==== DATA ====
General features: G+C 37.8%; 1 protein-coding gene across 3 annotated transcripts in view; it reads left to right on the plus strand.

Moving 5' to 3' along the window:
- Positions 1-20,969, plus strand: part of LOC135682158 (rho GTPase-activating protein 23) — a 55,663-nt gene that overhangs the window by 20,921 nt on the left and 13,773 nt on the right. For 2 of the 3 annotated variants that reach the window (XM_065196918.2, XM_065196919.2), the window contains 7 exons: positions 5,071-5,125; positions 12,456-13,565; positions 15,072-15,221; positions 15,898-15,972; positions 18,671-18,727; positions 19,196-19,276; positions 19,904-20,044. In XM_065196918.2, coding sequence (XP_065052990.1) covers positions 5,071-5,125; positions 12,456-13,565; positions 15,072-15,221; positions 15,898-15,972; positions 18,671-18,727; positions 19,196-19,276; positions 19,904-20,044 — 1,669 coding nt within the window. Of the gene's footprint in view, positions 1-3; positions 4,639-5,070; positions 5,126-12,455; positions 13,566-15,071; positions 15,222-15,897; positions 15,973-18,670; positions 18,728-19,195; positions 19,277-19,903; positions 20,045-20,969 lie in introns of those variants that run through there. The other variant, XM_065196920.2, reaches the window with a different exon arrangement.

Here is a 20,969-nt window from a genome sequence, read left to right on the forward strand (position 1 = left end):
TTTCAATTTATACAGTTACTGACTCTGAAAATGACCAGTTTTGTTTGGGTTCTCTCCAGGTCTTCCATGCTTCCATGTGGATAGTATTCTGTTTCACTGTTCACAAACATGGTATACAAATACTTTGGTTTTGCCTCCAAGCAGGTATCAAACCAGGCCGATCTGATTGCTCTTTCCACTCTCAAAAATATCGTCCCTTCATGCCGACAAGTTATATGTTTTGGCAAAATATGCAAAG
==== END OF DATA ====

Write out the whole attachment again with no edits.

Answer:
General features: G+C 37.8%; 1 protein-coding gene across 3 annotated transcripts in view; it reads left to right on the plus strand.

Moving 5' to 3' along the window:
- Positions 1-20,969, plus strand: part of LOC135682158 (rho GTPase-activating protein 23) — a 55,663-nt gene that overhangs the window by 20,921 nt on the left and 13,773 nt on the right. For 2 of the 3 annotated variants that reach the window (XM_065196918.2, XM_065196919.2), the window contains 7 exons: positions 5,071-5,125; positions 12,456-13,565; positions 15,072-15,221; positions 15,898-15,972; positions 18,671-18,727; positions 19,196-19,276; positions 19,904-20,044. In XM_065196918.2, coding sequence (XP_065052990.1) covers positions 5,071-5,125; positions 12,456-13,565; positions 15,072-15,221; positions 15,898-15,972; positions 18,671-18,727; positions 19,196-19,276; positions 19,904-20,044 — 1,669 coding nt within the window. Of the gene's footprint in view, positions 1-3; positions 4,639-5,070; positions 5,126-12,455; positions 13,566-15,071; positions 15,222-15,897; positions 15,973-18,670; positions 18,728-19,195; positions 19,277-19,903; positions 20,045-20,969 lie in introns of those variants that run through there. The other variant, XM_065196920.2, reaches the window with a different exon arrangement.

Here is a 20,969-nt window from a genome sequence, read left to right on the forward strand (position 1 = left end):
TTTCAATTTATACAGTTACTGACTCTGAAAATGACCAGTTTTGTTTGGGTTCTCTCCAGGTCTTCCATGCTTCCATGTGGATAGTATTCTGTTTCACTGTTCACAAACATGGTATACAAATACTTTGGTTTTGCCTCCAAGCAGGTATCAAACCAGGCCGATCTGATTGCTCTTTCCACTCTCAAAAATATCGTCCCTTCATGCCGACAAGTTATATGTTTTGGCAAAATATGCAAAG